But then again, I’m not an Oregon resident.
Oregon is a beautiful place, and, for many of the state’s well-heeled residents, including many refugees from equally beautiful but overpriced California, economic growth not only is unimportant but is even a negative. Rather than create opportunity, the real issue, according to Gov. John Kitzhaber, is making sure the state ranks high on “the happiness index.” Forget sweating the hard stuff, and cozy up with a hot soy latte.
There’s a problem with this. Oregon’s unemployment rate remains above the national average and underemployment – the measure of people working part-time or well below their skill level – stands at nearly 17 percent, behind only Nevada and California. Since 2007, the state has lost over 3.4 percent of its jobs, a performance much worse than the national average and even California.
“You have to wonder about the rhetoric of happiness,” suggests economist Bill Watkins, who predicts the state won’t be back to 2007 employment levels till next year. “You need jobs for people to be happy, you would think.”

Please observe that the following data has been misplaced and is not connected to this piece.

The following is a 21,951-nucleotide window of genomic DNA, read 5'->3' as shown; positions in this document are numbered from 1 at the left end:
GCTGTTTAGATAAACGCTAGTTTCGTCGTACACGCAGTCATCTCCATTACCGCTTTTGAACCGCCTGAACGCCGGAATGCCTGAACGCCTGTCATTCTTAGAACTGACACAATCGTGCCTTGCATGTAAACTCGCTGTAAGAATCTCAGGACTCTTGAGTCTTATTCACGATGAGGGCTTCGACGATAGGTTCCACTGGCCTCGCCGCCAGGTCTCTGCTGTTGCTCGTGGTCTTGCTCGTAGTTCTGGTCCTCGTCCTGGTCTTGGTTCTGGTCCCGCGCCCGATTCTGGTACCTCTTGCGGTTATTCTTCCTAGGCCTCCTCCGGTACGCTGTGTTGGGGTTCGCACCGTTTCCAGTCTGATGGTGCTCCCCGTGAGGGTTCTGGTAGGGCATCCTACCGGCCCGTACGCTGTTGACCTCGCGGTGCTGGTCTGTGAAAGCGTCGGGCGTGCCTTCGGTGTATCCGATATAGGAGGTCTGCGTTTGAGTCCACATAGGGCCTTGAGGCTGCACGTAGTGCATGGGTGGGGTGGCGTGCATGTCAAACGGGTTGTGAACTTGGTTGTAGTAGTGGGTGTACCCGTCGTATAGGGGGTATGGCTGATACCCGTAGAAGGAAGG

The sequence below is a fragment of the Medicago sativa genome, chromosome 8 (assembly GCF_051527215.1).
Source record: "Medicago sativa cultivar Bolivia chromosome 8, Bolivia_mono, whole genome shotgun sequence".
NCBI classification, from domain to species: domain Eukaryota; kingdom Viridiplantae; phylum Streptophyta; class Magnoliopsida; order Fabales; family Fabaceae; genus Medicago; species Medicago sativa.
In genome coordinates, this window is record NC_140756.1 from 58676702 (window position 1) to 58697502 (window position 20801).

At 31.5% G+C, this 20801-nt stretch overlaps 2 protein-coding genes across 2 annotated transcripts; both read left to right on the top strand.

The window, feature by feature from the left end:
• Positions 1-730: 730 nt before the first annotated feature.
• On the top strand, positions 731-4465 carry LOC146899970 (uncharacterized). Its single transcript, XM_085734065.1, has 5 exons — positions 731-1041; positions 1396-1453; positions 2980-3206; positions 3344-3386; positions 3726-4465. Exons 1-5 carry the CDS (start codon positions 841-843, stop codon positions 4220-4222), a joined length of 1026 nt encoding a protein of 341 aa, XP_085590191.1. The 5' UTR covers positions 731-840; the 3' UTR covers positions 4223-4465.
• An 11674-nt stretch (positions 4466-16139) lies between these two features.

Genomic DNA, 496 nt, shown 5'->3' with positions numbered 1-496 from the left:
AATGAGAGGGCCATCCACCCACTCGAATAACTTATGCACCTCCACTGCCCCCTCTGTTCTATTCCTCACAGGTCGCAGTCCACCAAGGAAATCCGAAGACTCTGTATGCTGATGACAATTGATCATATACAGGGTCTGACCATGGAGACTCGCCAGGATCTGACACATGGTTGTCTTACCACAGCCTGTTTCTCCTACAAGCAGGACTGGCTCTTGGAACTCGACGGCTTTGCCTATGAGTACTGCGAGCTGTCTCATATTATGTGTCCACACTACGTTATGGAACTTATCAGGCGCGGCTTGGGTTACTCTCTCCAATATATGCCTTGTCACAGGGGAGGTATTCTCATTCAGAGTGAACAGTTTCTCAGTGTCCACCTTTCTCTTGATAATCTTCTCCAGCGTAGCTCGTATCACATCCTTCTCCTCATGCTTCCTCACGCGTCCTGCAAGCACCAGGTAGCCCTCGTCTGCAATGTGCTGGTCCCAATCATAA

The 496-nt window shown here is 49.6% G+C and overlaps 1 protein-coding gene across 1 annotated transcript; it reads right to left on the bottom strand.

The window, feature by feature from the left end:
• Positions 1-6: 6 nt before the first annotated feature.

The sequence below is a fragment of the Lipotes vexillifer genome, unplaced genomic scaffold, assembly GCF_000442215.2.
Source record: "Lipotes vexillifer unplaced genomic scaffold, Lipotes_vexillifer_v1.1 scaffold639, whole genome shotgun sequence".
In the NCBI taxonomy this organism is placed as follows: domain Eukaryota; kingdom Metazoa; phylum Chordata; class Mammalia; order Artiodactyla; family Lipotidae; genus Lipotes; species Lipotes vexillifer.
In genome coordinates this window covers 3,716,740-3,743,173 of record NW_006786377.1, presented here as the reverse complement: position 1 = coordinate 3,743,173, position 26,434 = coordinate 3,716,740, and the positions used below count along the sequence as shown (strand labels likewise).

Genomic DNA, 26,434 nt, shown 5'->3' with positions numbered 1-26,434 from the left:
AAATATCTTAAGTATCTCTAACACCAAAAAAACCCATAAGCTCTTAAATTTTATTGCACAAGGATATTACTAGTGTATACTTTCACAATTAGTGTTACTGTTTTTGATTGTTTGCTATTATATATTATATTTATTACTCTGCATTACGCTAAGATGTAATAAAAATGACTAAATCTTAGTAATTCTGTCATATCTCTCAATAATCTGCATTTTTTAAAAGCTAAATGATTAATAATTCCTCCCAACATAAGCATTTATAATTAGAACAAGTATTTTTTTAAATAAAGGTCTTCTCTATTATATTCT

This dearth of opportunity extends even into Portland, the state’s dominant city. One recent study showed that earnings for educated male in the city are among the worst in the country. Portland, the land of Ph.D.’s driving cabs and working in coffee shops, notes geographer Jim Russell, “attracts talent for the sake of attracting talent” but does little with them once they arrive. No surprise then that the place has become widely described the “slacker capital of the world.”
It won’t be long until this “progresses” north. Hopefully, I’ll be working by then so that I will actually BE happy instead of just being considered “happy”.